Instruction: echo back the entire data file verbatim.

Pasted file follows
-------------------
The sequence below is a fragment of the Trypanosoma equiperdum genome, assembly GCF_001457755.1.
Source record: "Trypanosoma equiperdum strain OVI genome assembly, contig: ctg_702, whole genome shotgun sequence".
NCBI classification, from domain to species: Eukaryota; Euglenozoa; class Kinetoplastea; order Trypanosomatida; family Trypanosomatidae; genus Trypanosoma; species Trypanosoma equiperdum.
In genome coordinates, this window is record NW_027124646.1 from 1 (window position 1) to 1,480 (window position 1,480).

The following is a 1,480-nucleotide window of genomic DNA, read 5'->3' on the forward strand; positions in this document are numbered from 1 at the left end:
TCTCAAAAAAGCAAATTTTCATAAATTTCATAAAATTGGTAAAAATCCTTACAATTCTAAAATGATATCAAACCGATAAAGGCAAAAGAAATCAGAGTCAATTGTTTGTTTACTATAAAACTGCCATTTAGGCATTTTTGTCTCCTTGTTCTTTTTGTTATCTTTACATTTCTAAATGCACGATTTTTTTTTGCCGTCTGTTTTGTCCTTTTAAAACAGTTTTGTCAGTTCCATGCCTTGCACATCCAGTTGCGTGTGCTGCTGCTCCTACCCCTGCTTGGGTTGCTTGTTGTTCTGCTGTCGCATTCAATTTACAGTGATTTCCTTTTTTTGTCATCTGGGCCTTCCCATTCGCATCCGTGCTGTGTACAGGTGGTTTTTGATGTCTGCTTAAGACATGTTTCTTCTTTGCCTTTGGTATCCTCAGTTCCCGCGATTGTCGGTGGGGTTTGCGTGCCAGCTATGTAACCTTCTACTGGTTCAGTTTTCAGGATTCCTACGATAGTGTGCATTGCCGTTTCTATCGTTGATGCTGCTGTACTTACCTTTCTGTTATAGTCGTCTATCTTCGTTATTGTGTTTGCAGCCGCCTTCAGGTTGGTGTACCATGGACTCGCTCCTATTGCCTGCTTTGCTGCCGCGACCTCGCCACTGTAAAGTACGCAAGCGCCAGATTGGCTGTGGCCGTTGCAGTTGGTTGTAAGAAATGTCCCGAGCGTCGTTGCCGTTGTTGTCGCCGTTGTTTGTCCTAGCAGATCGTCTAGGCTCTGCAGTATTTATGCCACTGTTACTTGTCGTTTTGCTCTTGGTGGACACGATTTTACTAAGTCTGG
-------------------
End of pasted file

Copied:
The sequence below is a fragment of the Trypanosoma equiperdum genome, assembly GCF_001457755.1.
Source record: "Trypanosoma equiperdum strain OVI genome assembly, contig: ctg_702, whole genome shotgun sequence".
NCBI classification, from domain to species: Eukaryota; Euglenozoa; class Kinetoplastea; order Trypanosomatida; family Trypanosomatidae; genus Trypanosoma; species Trypanosoma equiperdum.
In genome coordinates, this window is record NW_027124646.1 from 1 (window position 1) to 1,480 (window position 1,480).

The following is a 1,480-nucleotide window of genomic DNA, read 5'->3' on the forward strand; positions in this document are numbered from 1 at the left end:
TCTCAAAAAAGCAAATTTTCATAAATTTCATAAAATTGGTAAAAATCCTTACAATTCTAAAATGATATCAAACCGATAAAGGCAAAAGAAATCAGAGTCAATTGTTTGTTTACTATAAAACTGCCATTTAGGCATTTTTGTCTCCTTGTTCTTTTTGTTATCTTTACATTTCTAAATGCACGATTTTTTTTTGCCGTCTGTTTTGTCCTTTTAAAACAGTTTTGTCAGTTCCATGCCTTGCACATCCAGTTGCGTGTGCTGCTGCTCCTACCCCTGCTTGGGTTGCTTGTTGTTCTGCTGTCGCATTCAATTTACAGTGATTTCCTTTTTTTGTCATCTGGGCCTTCCCATTCGCATCCGTGCTGTGTACAGGTGGTTTTTGATGTCTGCTTAAGACATGTTTCTTCTTTGCCTTTGGTATCCTCAGTTCCCGCGATTGTCGGTGGGGTTTGCGTGCCAGCTATGTAACCTTCTACTGGTTCAGTTTTCAGGATTCCTACGATAGTGTGCATTGCCGTTTCTATCGTTGATGCTGCTGTACTTACCTTTCTGTTATAGTCGTCTATCTTCGTTATTGTGTTTGCAGCCGCCTTCAGGTTGGTGTACCATGGACTCGCTCCTATTGCCTGCTTTGCTGCCGCGACCTCGCCACTGTAAAGTACGCAAGCGCCAGATTGGCTGTGGCCGTTGCAGTTGGTTGTAAGAAATGTCCCGAGCGTCGTTGCCGTTGTTGTCGCCGTTGTTTGTCCTAGCAGATCGTCTAGGCTCTGCAGTATTTATGCCACTGTTACTTGTCGTTTTGCTCTTGGTGGACACGATTTTACTAAGTCTGG